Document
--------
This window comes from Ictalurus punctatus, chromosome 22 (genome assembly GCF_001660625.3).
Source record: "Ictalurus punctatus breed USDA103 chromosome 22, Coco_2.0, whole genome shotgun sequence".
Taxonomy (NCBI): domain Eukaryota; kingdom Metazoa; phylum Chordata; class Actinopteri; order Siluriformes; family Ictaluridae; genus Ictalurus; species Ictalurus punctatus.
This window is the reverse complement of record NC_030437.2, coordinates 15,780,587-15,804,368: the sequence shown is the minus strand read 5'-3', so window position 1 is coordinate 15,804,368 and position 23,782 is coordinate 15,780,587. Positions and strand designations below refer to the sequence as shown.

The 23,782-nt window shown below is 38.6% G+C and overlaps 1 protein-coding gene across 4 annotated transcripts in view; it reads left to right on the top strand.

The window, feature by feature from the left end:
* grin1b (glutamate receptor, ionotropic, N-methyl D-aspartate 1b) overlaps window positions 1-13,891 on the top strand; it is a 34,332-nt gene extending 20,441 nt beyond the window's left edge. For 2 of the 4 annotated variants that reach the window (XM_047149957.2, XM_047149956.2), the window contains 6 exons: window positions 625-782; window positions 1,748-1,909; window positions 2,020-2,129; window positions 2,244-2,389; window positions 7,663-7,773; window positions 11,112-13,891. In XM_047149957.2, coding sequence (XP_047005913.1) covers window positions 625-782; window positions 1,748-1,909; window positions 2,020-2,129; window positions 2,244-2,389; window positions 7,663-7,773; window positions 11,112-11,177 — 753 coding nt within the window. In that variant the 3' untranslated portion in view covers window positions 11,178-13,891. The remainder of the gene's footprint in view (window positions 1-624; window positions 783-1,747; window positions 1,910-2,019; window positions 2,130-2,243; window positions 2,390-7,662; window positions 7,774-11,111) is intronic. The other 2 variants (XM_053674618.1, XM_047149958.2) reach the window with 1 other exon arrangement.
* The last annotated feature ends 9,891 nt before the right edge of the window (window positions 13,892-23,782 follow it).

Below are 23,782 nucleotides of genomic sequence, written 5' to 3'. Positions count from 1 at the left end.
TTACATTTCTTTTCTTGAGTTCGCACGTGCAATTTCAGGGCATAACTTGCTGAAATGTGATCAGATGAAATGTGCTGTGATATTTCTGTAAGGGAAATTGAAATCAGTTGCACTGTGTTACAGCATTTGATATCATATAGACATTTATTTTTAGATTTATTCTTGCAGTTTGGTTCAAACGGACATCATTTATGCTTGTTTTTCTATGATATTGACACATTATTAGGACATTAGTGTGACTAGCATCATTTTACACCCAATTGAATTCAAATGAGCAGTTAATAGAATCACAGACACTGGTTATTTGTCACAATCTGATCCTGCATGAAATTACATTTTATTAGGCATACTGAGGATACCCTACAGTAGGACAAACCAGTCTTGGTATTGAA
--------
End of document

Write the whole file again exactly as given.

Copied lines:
This window comes from Ictalurus punctatus, chromosome 22 (genome assembly GCF_001660625.3).
Source record: "Ictalurus punctatus breed USDA103 chromosome 22, Coco_2.0, whole genome shotgun sequence".
Taxonomy (NCBI): domain Eukaryota; kingdom Metazoa; phylum Chordata; class Actinopteri; order Siluriformes; family Ictaluridae; genus Ictalurus; species Ictalurus punctatus.
This window is the reverse complement of record NC_030437.2, coordinates 15,780,587-15,804,368: the sequence shown is the minus strand read 5'-3', so window position 1 is coordinate 15,804,368 and position 23,782 is coordinate 15,780,587. Positions and strand designations below refer to the sequence as shown.

The 23,782-nt window shown below is 38.6% G+C and overlaps 1 protein-coding gene across 4 annotated transcripts in view; it reads left to right on the top strand.

The window, feature by feature from the left end:
* grin1b (glutamate receptor, ionotropic, N-methyl D-aspartate 1b) overlaps window positions 1-13,891 on the top strand; it is a 34,332-nt gene extending 20,441 nt beyond the window's left edge. For 2 of the 4 annotated variants that reach the window (XM_047149957.2, XM_047149956.2), the window contains 6 exons: window positions 625-782; window positions 1,748-1,909; window positions 2,020-2,129; window positions 2,244-2,389; window positions 7,663-7,773; window positions 11,112-13,891. In XM_047149957.2, coding sequence (XP_047005913.1) covers window positions 625-782; window positions 1,748-1,909; window positions 2,020-2,129; window positions 2,244-2,389; window positions 7,663-7,773; window positions 11,112-11,177 — 753 coding nt within the window. In that variant the 3' untranslated portion in view covers window positions 11,178-13,891. The remainder of the gene's footprint in view (window positions 1-624; window positions 783-1,747; window positions 1,910-2,019; window positions 2,130-2,243; window positions 2,390-7,662; window positions 7,774-11,111) is intronic. The other 2 variants (XM_053674618.1, XM_047149958.2) reach the window with 1 other exon arrangement.
* The last annotated feature ends 9,891 nt before the right edge of the window (window positions 13,892-23,782 follow it).

Below are 23,782 nucleotides of genomic sequence, written 5' to 3'. Positions count from 1 at the left end.
TTACATTTCTTTTCTTGAGTTCGCACGTGCAATTTCAGGGCATAACTTGCTGAAATGTGATCAGATGAAATGTGCTGTGATATTTCTGTAAGGGAAATTGAAATCAGTTGCACTGTGTTACAGCATTTGATATCATATAGACATTTATTTTTAGATTTATTCTTGCAGTTTGGTTCAAACGGACATCATTTATGCTTGTTTTTCTATGATATTGACACATTATTAGGACATTAGTGTGACTAGCATCATTTTACACCCAATTGAATTCAAATGAGCAGTTAATAGAATCACAGACACTGGTTATTTGTCACAATCTGATCCTGCATGAAATTACATTTTATTAGGCATACTGAGGATACCCTACAGTAGGACAAACCAGTCTTGGTATTGAA